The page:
by Mac Lake
It’s happened again: a new season of Bible study is kicking off and your church is facing a serious shortage of leaders.
You promised yourself it would be different this time. You’d planned to conquer the challenge of leadership development and build a deep bench of small group leaders for your ministry, but it never happened.
There is hope, though. You can get ahead of the leadership development curve. Here are three disciplines to help you identify, recruit, and develop more leaders.
1. Develop for vision not for need.
Paul gave Timothy some wise advice about leadership development when he wrote, “And what you have heard from me in the presence of many witnesses, commit to faithful men who will be able to teach others also” (2 Timothy 2:2).
Notice four generations of leaders in this passage: Paul, Timothy, faithful men, and others. Paul was teaching Timothy to set up a continually replenishing pipeline of leaders to pass the faith along.
We need to do the same thing.
Many group ministries recruit toward the urgent need rather than the future vision. When we think this way, we tend to only recruit new leaders when we need them. But we have to start long before then. Our churches are filled with people who have untapped leadership ability.
If you want an abundance of leaders in the pipeline you must be vision-driven rather than need-driven. Ask yourself: How many group leaders would it take if our church grew by 15 percent? Identify that number and begin working toward that goal.
2. Look for willingness not just readiness.
This second discipline is more about attitude toward potential leaders. It’s easy to look at someone and conclude, “They’re not ready yet,” and miss out on someone who is willing to learn.
I almost made this mistake when a young man approached me at our small group one night.
“Mac,” Roger said, “I want to do what you do.” I wasn’t quite sure what he was talking about, so I asked him to explain.
“I want to lead a small group the way you do,” he said. “Our group members are engaged, they’re growing in their faith, and there’s such a strong sense of community among these people. I want to be able to do that.”
Roger was new to the group and hadn’t shown any signs that he was ready to be a leader.
But I couldn’t ignore his enthusiasm.
So I told him to come to my house 30 minutes before small group each week and to plan on staying 30 minutes after the group ended.
That first week, we talked before the group started, and I taught him one key principle for leading a small group. I told him to observe that principle in action during the group that night. Afterward, he stayed around and we discussed what went well and what could’ve been better about the group session that night. Each week we repeated this same process.
As the weeks passed, I gave him more opportunities to lead within our group. After seven months, we decided it was time for him to become a leader. He was gaining greater confidence, people in the group were responding to his leadership, and now he was ready.
We announced to our group that Roger was going to be starting a new group. We were thrilled when half the group went with him to start the group.
Unfortunately, much of what we do today in the church is “leadership placement” rather than leadership development. We find ready-made leaders and plug them into leadership roles. By taking this approach, we overlook people who may have a willingness and great potential to lead. Yes, developing leaders takes work but the payoff is huge.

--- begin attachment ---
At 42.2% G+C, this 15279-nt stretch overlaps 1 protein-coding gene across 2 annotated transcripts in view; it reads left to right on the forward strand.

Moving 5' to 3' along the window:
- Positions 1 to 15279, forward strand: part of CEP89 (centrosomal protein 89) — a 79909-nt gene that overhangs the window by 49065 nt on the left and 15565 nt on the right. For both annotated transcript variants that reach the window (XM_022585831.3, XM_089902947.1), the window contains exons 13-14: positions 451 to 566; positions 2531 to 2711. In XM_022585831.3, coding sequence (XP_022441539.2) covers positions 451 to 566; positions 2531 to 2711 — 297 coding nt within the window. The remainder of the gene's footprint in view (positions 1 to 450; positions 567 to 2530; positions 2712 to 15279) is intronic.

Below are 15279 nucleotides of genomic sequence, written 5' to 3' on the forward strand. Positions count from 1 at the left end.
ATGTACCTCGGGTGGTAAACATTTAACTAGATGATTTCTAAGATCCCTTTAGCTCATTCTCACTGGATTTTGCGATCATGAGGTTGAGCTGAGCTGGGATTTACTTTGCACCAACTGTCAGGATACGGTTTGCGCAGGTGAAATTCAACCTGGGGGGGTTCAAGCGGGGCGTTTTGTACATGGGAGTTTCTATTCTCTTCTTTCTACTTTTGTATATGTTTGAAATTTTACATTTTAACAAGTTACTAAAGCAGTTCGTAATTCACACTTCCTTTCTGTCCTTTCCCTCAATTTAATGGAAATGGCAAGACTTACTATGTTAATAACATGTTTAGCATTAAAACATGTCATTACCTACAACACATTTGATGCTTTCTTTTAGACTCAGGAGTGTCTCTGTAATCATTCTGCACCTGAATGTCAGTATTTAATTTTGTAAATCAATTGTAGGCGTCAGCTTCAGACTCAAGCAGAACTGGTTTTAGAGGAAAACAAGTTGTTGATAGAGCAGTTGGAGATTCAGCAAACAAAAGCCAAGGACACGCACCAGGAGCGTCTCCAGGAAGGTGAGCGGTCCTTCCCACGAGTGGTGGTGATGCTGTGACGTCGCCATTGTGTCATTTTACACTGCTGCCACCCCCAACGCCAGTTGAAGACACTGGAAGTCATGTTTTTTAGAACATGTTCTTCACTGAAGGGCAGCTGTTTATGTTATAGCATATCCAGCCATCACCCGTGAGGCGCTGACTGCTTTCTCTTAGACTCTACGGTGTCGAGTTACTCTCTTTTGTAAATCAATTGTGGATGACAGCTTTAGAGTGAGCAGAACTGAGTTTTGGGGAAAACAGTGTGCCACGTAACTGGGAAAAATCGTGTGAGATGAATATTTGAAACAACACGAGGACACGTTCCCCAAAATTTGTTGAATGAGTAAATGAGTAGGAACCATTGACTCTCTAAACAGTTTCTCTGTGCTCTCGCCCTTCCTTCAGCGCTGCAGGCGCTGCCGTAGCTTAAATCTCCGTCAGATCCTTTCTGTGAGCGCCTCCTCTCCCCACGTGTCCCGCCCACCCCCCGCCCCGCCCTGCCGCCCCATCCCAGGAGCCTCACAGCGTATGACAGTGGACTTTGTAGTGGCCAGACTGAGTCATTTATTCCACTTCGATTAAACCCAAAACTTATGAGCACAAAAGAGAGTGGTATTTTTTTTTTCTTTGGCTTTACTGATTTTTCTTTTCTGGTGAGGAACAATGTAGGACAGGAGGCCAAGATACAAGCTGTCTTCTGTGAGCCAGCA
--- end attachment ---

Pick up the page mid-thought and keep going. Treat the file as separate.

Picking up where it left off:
Leadership placement may work for a while, but it will hurt the long-term efforts to populate the leadership needs of your group ministry. So work with your current leaders to identify a long list of names that could be potential leaders in the next year or two, and start developing them now.
3. Empower your leaders to reproduce leaders.
Several years ago, I had a defining moment while reading Ephesians 4:11-12: “And He personally gave some to be prophets, some evangelists, some pastors and teachers, for the training of the saints in the work of ministry to build up the body of Christ.”
I had read this verse a thousand times, and I thought, God, I know this. It’s my job as a pastor to equip the saints to do the work of the ministry.
But then it hit me that those prophets, apostles, evangelists, teachers, and preachers weren’t paid positions in the early church—they were lay leaders. And their job, according to Paul, was to equip others to do the work of the ministry.
That morning I wrote out a paraphrase of the verse, “He has given leaders to equip the saints to do the work of the ministry.”
This revolutionized my thinking. Anyone in the church who wears the title leader is responsible for developing new leaders.
What if we took Ephesians 4:11-12 seriously? What if our small group coaches developed the next small group coaches? What if small group leaders developed the next small group leaders?
Decentralizing your leadership development efforts could have an exponential impact on your small group ministry leadership pipeline. It did for us.
All of a sudden your leadership development efforts are no longer limited to one person’s capabilities. You’ll have multiple leaders raising up more new leaders anytime, any place, and at any pace.
A growing church will always feel the pressure of needing more leaders, but practicing these disciplines will help you identify, recruit, and develop an ever-expanding group of new leaders to meet the challenge.
by Mac Lake